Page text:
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How Electric Scooters Work

It seems uncomplicated if you think about it at first. Of course, this kind of scooter works through electricity as its name implies. But there are more components to consider to understand how an electric scooter works.

Before going into detail, it’s best to know how an electric scooter differs from a traditional kick scooter. At first glance, both might look the same, but an e-scooter has additional parts that are unique to it alone.

A kick scooter needs outside manipulation (you kicking the ground) for it to move. An e-scooter has a motor and a battery that allows it to move without you needing to put your feet on the ground constantly.

What’s more, a kick scooter can go only as fast as you can strongly kick off. Some e-scooters can do more than 60 kph although a 25kph limit is usually implemented in cities.

Both scooters have a frame and brakes. A frame is the body of your scooter from the long handle down to the base.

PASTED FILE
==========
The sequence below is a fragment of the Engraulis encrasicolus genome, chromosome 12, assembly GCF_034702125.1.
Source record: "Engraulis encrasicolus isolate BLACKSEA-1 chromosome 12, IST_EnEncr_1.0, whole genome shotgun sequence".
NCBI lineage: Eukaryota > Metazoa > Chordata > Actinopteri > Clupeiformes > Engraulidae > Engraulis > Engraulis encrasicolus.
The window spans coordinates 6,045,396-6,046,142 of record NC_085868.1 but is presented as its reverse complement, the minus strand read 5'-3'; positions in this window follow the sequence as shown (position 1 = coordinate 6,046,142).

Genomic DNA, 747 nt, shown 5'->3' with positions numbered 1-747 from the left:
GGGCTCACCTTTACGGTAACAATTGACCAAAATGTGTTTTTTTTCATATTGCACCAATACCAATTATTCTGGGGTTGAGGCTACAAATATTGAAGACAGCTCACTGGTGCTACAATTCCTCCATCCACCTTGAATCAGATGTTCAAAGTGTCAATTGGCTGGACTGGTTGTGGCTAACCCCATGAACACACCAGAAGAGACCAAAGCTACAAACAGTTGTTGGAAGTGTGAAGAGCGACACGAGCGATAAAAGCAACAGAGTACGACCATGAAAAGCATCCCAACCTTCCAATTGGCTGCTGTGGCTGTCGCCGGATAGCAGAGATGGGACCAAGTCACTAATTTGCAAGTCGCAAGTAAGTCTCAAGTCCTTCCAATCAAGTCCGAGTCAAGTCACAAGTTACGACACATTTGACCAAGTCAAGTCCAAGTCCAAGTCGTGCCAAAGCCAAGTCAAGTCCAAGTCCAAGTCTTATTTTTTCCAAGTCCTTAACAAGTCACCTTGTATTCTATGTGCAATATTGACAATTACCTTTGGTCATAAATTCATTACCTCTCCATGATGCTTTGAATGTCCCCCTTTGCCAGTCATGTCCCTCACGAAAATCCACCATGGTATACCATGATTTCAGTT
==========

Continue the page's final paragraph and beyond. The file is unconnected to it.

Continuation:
The brakes are the mechanisms that help you decelerate or stop moving. If your scooter has electric brakes, it may be using one of two systems: either a drum system or a disc system. Both systems will help you decelerate (wholly or partially) by creating friction between a moving surface (your e-scooter) and a flat surface (the road).

As mentioned above, an e-scooter has auxiliary components to help you reach maximum speed and top range. Some of these parts are:

Motor
Battery
Motherboard
Throttle
A motor is what makes you move forward. It provides the force that the e-scooter needs for movement, and is usually located outside of the wheel (for chain-driven motors) or inside the rim of the wheel (for hub motors).

A battery is what stores the electric energy that is needed for the motor to work. The energy travels through a series of wirings that serve as your e-scooters connectors.

A motherboard acts as the brain of your e-scooter. It is the component that tells all the other e-scooter parts what they need to do. Signals from the battery, motor, throttle, and brakes go to the motherboard, and it sends out the necessary information to other parts.

A throttle can be found in the handlebar, and it controls how slow or fast you can go. When you press down on your throttle (gently or forcefully depending on how fast you go), you’re telling the motherboard the exact momentum the e-scooter needs to generate to get the speed you want.

Let all of these parts work together, and voila! Your e-scooter starts to move and off you’ll go.